Second, develop a comfort, an acceptance, that we’ll find out what we need to know, when we need to know it, and not worry about it before then.
Arthur Conon-Doyle’s Sherlock Holmes refused to fill his brain with “irrelevant knowledge” in order to keep it free for data that might contribute to his deductive insights.
We are in the fortunate situation to have access to Google, Siri and the internet, and so have no need to memorise Pi to 15 digits or remember telephone numbers, as they are available to us at the touch of a button or a voice query. We can rely on YouTube or our intranet for instructions with the new, unfamiliar process, and can rightly complain bitterly if it is not available on demand.
While the ramifications of the current environment on learning and development are momentous, experts in the field will make themselves famous writing books on the subject, so I’ll leave it to them.
The key comforting element for the consumer of training is to assume that the knowledge required will be made available when, where and to the extent that, I need it, and if it is not, then my efficiency degradation is not my problem!
“I don’t know!” … should be an indictment on the organisation, not you. (I call it the Angry Birds learning method, but already Angry Birds is out of date!)
Third, keep your eyes open! The “disruptive” solution to any problem is seldom produced by the incumbent. It’s the new players, the people with little skin in the incumbent game, who typically have the motivation and the chutzpah to change the rules.
With careful attention you can often see this happening before these disrupters gain the scale to actually challenge your business, and if you have developed the flexibility with changing environments suggested above, you may well be there before them!
While this sounds like applying to a major corporate strategy, it applies just as well to the individual. If you hear from industry or collegial sources about innovative opportunities, be the one that brings them to your management. Worst case, you will be accused of being too dedicated to your job.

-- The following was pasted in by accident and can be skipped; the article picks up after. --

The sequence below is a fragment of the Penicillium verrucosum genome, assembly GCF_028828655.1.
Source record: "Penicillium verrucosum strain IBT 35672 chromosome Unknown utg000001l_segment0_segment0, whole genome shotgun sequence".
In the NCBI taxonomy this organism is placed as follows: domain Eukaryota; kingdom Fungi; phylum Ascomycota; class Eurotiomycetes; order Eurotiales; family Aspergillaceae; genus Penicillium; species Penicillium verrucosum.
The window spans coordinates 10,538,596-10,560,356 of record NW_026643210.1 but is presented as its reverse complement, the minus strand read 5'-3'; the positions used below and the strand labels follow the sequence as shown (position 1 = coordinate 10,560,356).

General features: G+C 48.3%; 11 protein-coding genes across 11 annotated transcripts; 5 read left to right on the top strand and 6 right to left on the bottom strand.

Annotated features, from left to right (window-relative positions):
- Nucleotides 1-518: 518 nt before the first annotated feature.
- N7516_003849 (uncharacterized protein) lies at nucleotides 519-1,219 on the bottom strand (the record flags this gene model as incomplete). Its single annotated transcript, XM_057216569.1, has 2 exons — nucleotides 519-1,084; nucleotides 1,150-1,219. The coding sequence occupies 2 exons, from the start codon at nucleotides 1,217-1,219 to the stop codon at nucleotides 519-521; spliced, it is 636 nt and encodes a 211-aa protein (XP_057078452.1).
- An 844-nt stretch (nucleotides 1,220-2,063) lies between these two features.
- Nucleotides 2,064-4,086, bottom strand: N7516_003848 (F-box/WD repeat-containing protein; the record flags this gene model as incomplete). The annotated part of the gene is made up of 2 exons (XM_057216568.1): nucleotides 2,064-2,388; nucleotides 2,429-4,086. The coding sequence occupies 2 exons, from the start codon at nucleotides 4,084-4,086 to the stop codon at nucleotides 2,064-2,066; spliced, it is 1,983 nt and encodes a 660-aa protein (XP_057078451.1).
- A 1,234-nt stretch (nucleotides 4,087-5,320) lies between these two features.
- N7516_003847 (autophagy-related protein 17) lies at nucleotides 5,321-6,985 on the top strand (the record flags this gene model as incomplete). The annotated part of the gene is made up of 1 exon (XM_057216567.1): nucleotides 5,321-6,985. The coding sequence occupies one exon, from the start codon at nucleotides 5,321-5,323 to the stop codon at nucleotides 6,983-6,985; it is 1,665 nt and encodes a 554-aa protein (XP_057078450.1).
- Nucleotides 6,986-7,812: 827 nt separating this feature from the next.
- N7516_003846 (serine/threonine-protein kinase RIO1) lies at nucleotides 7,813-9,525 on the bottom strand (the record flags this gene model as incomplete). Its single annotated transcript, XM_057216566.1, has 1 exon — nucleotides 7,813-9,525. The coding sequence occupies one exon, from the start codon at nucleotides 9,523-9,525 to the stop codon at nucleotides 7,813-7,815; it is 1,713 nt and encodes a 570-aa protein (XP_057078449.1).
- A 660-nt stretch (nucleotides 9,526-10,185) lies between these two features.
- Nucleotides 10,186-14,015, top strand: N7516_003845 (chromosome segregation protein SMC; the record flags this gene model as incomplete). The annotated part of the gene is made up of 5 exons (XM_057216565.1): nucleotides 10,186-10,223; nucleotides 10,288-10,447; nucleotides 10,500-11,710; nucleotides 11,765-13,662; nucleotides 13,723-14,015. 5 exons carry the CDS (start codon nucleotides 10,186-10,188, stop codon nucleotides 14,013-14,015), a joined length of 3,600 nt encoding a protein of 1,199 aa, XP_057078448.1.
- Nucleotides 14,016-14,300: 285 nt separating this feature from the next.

Finally, and most importantly, be tolerant with your “slow to change” colleagues. While many will acknowledge their discomfort with change and need to be shepherded through the ever-moving environment, the most unfortunate are those who will profess to be leaders or change agents, but actually promote same-state or even past-state positions in practice.
Regardless of their forward-thinking slogans, these people are drowning in discomfort and confusion as they spend more and more resources bolstering past paradigms with nothing left over for change.
Like a smoking or drug addict, nothing you can say will change this attitude. They will only come to realise the inevitable requirement when the strategies they employ fail enough to open their eyes to the alternative. Depending on the position of the person, this could well include failure of the whole organisation.
You however, will survive this informational holocaust, and look down the road through your slightly opaque yet rose tinted spectacles, and murmur delightedly: “Oh look – more road-cones... here we go!”